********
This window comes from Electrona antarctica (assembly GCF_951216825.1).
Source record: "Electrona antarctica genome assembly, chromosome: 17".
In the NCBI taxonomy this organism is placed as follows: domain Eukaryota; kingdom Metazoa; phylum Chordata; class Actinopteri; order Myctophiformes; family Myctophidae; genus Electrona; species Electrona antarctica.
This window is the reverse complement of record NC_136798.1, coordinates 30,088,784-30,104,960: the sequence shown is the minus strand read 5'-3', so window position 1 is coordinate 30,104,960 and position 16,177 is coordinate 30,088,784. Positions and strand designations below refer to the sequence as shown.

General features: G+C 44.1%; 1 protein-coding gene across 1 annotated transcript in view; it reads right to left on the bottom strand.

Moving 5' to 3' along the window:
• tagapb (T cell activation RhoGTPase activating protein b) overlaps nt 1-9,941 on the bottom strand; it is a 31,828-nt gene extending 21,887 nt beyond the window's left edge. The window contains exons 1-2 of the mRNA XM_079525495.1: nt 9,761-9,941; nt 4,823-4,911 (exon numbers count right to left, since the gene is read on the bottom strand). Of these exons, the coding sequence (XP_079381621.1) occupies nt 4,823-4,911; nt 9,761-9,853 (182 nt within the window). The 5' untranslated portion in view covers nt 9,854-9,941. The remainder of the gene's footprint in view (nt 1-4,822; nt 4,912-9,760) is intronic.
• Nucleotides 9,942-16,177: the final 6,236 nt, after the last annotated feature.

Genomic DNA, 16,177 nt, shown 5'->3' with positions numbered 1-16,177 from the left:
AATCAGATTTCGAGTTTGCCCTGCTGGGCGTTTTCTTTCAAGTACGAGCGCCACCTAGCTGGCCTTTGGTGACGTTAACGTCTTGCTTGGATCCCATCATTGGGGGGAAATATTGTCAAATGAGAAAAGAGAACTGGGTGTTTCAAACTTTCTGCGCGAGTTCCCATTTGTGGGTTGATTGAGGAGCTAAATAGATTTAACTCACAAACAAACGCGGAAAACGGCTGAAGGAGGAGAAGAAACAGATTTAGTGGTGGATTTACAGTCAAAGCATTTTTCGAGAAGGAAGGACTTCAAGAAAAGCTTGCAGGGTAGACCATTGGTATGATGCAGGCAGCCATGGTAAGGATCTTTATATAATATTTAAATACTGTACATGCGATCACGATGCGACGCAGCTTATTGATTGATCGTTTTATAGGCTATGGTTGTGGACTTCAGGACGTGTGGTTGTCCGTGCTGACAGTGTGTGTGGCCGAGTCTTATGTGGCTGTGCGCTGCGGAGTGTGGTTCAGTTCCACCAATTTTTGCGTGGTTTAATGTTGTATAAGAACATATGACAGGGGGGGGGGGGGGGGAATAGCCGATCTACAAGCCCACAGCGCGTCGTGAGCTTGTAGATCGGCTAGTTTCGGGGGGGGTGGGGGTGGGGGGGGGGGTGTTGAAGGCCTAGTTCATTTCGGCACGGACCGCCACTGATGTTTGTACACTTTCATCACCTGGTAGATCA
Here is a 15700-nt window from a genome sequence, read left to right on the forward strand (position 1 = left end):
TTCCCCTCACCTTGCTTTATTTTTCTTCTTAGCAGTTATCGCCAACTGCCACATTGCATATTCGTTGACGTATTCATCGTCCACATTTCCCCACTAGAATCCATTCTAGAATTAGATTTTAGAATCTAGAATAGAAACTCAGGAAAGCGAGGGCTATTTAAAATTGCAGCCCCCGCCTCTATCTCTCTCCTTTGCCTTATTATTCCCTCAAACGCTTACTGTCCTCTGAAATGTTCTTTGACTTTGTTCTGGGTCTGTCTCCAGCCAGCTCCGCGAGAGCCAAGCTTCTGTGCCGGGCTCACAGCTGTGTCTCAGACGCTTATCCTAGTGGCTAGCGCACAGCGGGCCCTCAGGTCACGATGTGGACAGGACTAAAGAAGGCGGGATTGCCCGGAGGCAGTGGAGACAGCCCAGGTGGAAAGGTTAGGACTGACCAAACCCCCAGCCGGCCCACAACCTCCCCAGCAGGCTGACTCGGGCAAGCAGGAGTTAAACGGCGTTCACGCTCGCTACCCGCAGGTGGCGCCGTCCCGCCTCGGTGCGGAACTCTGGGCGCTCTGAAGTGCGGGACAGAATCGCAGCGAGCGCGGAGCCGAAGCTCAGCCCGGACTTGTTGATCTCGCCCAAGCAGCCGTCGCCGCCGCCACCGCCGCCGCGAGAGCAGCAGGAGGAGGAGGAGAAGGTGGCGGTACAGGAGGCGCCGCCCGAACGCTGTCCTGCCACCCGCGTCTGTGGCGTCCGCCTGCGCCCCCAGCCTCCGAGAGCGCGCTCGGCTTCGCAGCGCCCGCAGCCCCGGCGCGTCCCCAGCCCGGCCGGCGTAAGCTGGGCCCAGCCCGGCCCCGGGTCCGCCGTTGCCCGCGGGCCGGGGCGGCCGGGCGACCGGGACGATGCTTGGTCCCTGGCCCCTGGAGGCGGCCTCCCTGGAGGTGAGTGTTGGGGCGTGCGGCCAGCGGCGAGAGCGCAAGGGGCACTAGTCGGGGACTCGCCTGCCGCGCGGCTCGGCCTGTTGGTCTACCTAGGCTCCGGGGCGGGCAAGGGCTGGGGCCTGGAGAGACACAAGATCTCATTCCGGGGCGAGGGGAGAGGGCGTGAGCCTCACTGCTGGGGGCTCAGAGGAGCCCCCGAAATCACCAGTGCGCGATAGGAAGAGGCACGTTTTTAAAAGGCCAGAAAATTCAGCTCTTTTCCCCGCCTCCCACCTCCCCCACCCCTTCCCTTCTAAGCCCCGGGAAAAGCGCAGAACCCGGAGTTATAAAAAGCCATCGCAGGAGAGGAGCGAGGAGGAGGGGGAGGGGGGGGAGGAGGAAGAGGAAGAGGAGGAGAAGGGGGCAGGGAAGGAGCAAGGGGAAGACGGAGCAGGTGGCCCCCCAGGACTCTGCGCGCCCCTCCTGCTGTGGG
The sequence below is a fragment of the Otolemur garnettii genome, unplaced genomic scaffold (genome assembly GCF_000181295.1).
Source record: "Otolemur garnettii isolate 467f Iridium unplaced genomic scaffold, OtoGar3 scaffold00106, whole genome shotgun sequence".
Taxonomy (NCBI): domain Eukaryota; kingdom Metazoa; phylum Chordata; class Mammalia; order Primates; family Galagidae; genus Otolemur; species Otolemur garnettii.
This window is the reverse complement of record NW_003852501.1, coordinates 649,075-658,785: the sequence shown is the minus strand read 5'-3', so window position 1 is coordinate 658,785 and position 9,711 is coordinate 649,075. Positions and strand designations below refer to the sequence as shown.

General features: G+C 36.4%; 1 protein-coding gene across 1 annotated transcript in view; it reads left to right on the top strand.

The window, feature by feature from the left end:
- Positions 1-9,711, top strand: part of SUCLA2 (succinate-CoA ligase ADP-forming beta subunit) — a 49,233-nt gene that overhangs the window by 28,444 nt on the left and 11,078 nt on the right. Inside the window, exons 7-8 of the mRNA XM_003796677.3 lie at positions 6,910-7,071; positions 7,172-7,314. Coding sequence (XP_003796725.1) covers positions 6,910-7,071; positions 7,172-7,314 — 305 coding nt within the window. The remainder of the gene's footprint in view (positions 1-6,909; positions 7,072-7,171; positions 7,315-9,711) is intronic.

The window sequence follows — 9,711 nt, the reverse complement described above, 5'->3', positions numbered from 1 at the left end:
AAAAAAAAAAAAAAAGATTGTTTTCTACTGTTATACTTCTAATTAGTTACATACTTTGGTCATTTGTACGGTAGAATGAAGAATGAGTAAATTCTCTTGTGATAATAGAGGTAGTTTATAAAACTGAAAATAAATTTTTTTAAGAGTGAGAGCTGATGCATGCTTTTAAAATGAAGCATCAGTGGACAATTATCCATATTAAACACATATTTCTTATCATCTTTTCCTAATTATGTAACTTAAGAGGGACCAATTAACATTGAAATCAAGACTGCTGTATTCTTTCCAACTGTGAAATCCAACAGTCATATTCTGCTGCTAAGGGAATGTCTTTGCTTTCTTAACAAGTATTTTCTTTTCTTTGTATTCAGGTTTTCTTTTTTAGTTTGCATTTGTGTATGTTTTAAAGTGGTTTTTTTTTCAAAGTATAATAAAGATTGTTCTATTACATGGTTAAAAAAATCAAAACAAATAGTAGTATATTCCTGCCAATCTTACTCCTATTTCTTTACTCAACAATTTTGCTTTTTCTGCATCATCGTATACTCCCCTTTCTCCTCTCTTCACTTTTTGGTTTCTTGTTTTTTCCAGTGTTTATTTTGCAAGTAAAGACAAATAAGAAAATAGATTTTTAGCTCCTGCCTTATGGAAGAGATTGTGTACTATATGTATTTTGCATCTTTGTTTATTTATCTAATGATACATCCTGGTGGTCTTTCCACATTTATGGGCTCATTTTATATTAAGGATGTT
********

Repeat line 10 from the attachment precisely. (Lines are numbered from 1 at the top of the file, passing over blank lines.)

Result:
AATCAGATTTCGAGTTTGCCCTGCTGGGCGTTTTCTTTCAAGTACGAGCGCCACCTAGCTGGCCTTTGGTGACGTTAACGTCTTGCTTGGATCCCATCATTGGGGGGAAATATTGTCAAATGAGAAAAGAGAACTGGGTGTTTCAAACTTTCTGCGCGAGTTCCCATTTGTGGGTTGATTGAGGAGCTAAATAGATTTAACTCACAAACAAACGCGGAAAACGGCTGAAGGAGGAGAAGAAACAGATTTAGTGGTGGATTTACAGTCAAAGCATTTTTCGAGAAGGAAGGACTTCAAGAAAAGCTTGCAGGGTAGACCATTGGTATGATGCAGGCAGCCATGGTAAGGATCTTTATATAATATTTAAATACTGTACATGCGATCACGATGCGACGCAGCTTATTGATTGATCGTTTTATAGGCTATGGTTGTGGACTTCAGGACGTGTGGTTGTCCGTGCTGACAGTGTGTGTGGCCGAGTCTTATGTGGCTGTGCGCTGCGGAGTGTGGTTCAGTTCCACCAATTTTTGCGTGGTTTAATGTTGTATAAGAACATATGACAGGGGGGGGGGGGGGGGAATAGCCGATCTACAAGCCCACAGCGCGTCGTGAGCTTGTAGATCGGCTAGTTTCGGGGGGGGTGGGGGTGGGGGGGGGGGTGTTGAAGGCCTAGTTCATTTCGGCACGGACCGCCACTGATGTTTGTACACTTTCATCACCTGGTAGATCA